Sir Robert Fowler, by Theobald Chartran, Vanity Fair (June 1881)
I am currently trying to write a research paper on the Police Courts for a conference in Liverpool this September (2017). I’ve only got 20 minutes to deliver my talk which always feels far too short (perhaps not to my audience however!) and so I’m considering what I need to say and what I want to say. Part of the talk is about the ways in which I’m combining fairly cryptic archival records of the Thames Police Court with the more narrative newspaper accounts, to better understand what is going on in them.
One of the offences that emerges occasionally in the 1881 register for Thames is that of being found on enclosed premises. Most of those charged were teenagers or even younger children (like Alfred and William Gay and their friend George Clarke who were 11,9 and 10 years of age). Walter Cummings was 17 when he was found in a building at 165 Queen Victoria Street in August 1887.
A policeman on his beta noticed that the door to the property was ajar and went to investigate. He discovered Walter in ‘a lumber-room under some papers’. He told the policeman that he had been dared into entering the premises by someone he only knew by a nickname.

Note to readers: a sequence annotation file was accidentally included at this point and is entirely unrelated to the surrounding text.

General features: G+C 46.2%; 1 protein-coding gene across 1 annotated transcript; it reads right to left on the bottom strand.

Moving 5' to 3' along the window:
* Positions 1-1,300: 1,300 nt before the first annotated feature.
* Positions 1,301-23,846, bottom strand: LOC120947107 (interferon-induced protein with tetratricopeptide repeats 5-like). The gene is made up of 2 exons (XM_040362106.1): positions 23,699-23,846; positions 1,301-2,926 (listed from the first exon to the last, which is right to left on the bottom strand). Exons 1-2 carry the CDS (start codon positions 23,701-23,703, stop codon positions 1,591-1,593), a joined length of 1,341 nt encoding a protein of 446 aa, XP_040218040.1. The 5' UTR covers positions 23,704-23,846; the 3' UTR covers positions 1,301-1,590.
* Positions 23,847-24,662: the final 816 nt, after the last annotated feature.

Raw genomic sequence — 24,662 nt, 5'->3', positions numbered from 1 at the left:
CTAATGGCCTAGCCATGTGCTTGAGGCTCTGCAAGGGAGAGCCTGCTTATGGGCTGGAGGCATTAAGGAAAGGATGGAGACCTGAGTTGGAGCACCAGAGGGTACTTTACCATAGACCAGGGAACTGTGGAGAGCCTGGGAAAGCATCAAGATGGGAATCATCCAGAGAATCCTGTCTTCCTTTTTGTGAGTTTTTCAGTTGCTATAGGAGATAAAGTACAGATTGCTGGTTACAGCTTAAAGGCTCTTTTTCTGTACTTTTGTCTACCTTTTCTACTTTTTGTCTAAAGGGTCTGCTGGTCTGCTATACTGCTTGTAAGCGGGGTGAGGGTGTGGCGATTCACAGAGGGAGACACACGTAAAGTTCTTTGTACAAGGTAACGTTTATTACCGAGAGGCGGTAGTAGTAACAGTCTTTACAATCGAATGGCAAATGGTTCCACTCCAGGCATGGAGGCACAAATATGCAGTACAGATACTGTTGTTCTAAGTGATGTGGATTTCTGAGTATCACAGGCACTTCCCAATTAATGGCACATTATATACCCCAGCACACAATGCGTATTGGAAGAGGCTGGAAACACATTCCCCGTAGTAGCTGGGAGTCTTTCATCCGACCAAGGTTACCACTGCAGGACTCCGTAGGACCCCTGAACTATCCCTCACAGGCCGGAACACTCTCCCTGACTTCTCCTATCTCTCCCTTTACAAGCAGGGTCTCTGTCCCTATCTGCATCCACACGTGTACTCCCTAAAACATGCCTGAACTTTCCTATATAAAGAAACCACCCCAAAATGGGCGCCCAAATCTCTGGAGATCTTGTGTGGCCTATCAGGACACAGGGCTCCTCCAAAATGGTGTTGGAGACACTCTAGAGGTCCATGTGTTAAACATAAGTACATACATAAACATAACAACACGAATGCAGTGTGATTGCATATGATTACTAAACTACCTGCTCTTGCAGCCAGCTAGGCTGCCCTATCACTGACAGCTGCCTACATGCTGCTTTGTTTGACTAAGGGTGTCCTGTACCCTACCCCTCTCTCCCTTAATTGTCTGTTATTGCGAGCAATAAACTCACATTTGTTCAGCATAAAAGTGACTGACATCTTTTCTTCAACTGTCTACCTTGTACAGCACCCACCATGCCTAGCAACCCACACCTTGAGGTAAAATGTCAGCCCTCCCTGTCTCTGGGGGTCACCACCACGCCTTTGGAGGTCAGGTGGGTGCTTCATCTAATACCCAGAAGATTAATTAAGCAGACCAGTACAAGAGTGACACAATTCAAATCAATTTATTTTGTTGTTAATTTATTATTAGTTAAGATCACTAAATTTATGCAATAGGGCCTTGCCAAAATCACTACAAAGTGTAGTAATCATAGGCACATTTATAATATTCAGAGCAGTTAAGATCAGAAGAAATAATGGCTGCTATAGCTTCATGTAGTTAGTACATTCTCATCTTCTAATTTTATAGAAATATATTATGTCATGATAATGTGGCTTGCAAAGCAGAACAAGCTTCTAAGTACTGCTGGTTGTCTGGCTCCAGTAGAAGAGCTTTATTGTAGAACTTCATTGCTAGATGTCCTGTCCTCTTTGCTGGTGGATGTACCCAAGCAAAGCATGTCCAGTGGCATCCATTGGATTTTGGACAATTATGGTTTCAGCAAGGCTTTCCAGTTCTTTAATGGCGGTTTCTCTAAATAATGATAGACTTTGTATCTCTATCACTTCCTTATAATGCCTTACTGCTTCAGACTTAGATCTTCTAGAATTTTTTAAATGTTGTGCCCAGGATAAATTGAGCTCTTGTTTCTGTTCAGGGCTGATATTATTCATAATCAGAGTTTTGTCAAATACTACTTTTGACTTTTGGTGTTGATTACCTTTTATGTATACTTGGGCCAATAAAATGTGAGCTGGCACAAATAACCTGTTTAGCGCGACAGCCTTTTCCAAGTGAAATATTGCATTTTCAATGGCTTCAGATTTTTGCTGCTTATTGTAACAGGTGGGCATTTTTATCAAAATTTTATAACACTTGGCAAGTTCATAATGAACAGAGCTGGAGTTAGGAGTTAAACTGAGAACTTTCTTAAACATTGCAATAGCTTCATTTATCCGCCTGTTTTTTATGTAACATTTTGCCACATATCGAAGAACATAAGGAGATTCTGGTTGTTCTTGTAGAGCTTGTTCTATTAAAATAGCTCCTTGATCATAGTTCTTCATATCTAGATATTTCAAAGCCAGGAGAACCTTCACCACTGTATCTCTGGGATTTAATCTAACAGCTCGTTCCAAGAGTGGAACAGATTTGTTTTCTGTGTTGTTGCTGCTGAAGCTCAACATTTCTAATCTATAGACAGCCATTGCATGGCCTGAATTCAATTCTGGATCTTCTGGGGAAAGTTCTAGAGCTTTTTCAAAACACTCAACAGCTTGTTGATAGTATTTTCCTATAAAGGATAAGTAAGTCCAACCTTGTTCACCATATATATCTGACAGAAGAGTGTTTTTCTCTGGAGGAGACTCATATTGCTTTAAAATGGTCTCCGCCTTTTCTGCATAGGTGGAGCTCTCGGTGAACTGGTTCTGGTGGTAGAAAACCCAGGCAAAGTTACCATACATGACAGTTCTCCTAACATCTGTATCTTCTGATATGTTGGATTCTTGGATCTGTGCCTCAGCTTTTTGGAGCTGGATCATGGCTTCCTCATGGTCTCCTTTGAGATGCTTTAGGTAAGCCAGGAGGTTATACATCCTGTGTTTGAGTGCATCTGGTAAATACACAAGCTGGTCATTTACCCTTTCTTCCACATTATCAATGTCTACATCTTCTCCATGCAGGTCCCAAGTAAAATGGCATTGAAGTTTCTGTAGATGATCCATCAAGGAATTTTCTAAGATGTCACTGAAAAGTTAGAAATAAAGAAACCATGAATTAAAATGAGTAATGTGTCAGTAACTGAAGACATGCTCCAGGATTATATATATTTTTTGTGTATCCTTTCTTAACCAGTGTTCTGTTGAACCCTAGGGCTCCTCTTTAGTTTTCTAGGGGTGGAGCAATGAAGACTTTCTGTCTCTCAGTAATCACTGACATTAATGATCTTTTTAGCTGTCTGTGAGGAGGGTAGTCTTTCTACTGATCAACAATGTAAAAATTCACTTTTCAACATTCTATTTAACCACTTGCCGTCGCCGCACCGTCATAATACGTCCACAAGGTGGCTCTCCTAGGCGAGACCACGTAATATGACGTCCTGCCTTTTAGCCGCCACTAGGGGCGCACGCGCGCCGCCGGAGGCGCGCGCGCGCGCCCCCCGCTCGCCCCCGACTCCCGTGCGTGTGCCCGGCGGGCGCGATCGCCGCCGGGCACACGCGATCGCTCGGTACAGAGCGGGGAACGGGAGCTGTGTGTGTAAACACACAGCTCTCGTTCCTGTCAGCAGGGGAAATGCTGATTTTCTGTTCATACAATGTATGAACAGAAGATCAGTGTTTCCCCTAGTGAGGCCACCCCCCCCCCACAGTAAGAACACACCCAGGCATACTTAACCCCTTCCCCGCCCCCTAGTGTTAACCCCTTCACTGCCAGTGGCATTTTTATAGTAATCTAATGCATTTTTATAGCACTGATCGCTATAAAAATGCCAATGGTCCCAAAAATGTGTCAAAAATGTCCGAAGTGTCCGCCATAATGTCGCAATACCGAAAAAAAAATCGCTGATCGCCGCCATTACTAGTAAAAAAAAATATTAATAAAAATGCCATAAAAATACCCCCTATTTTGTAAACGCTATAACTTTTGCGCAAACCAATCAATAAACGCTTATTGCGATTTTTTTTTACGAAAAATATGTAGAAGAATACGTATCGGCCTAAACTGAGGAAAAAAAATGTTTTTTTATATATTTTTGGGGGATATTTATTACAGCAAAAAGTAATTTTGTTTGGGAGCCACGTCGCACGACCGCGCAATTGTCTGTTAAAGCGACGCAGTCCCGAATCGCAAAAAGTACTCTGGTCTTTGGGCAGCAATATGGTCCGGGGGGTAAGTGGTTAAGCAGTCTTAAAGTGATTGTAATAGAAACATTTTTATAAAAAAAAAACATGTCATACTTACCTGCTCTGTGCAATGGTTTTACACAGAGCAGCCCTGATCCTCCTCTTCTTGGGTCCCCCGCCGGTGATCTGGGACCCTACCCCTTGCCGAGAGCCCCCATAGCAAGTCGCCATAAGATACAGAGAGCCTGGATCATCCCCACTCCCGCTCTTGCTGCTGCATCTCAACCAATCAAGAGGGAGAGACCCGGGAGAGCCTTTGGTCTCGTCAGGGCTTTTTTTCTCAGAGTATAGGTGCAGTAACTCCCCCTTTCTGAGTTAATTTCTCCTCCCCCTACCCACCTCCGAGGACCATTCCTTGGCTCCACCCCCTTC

The pair had gained access but broken a window in the process. The other lad had scarpered telling Walter to get out too, but he had presumably got scared and chose to hide. When the constable found him he was barefoot, the lack of shoes probably testimony to his poverty. The pair may well have been intent on mischief or even theft but Walter may well have made his ‘friend’ up and was simply looking for some shelter to sleep for the night.
Sir Robert Fowler (magistrate and former Lord Mayor, the last to serve two terms in fact) had no pity for the young man’s plight and sent him to prison for six weeks at hard labour. Under the rather extensive remit of the Vagrancy laws any person found within a house, warehouse or other building deemed to acting suspiciously or otherwise up to no good could be imprisoned for up to 3 months at hard labour, so Sir Robert was following procedure outlined in legal texts such as Oke’s Magisterial (my copy is 1881).
Quite what he hoped to gain by sending a teenager to prison for six weeks is anyone’s guess but I doubt it did him much good. I suppose the alternative course might have been to use some discretion and get him admitted to the workhouse. I’m not sure Walter would have much liked that either. At Thames the younger boys were discharged if they were under about 14 although if no parents appeared to claim them the magistrates may well have been within their rights to consider sending them to a reformatory or industrial school. That too was harsh punishment but at least it carried the intention of ‘helping’ them by intervening in their lives.
[from The Standard, Wednesday, August 24, 1887]